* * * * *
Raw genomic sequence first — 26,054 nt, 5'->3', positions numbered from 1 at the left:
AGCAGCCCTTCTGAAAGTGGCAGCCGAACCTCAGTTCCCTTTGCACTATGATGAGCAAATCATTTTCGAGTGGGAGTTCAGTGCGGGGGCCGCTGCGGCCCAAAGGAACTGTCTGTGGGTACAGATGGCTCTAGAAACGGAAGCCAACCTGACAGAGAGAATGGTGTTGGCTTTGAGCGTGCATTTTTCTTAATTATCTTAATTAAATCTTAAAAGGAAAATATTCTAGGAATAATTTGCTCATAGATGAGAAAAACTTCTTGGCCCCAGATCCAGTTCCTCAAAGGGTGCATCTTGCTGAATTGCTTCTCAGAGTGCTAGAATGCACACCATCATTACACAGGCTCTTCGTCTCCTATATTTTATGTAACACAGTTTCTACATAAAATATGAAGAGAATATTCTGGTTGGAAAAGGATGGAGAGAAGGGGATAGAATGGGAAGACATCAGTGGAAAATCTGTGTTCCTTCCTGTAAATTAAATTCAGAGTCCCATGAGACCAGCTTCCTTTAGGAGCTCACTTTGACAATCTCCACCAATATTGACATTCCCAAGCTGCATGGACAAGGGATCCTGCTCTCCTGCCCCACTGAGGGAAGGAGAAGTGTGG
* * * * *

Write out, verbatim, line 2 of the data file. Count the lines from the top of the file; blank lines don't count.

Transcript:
AGCAGCCCTTCTGAAAGTGGCAGCCGAACCTCAGTTCCCTTTGCACTATGATGAGCAAATCATTTTCGAGTGGGAGTTCAGTGCGGGGGCCGCTGCGGCCCAAAGGAACTGTCTGTGGGTACAGATGGCTCTAGAAACGGAAGCCAACCTGACAGAGAGAATGGTGTTGGCTTTGAGCGTGCATTTTTCTTAATTATCTTAATTAAATCTTAAAAGGAAAATATTCTAGGAATAATTTGCTCATAGATGAGAAAAACTTCTTGGCCCCAGATCCAGTTCCTCAAAGGGTGCATCTTGCTGAATTGCTTCTCAGAGTGCTAGAATGCACACCATCATTACACAGGCTCTTCGTCTCCTATATTTTATGTAACACAGTTTCTACATAAAATATGAAGAGAATATTCTGGTTGGAAAAGGATGGAGAGAAGGGGATAGAATGGGAAGACATCAGTGGAAAATCTGTGTTCCTTCCTGTAAATTAAATTCAGAGTCCCATGAGACCAGCTTCCTTTAGGAGCTCACTTTGACAATCTCCACCAATATTGACATTCCCAAGCTGCATGGACAAGGGATCCTGCTCTCCTGCCCCACTGAGGGAAGGAGAAGTGTGG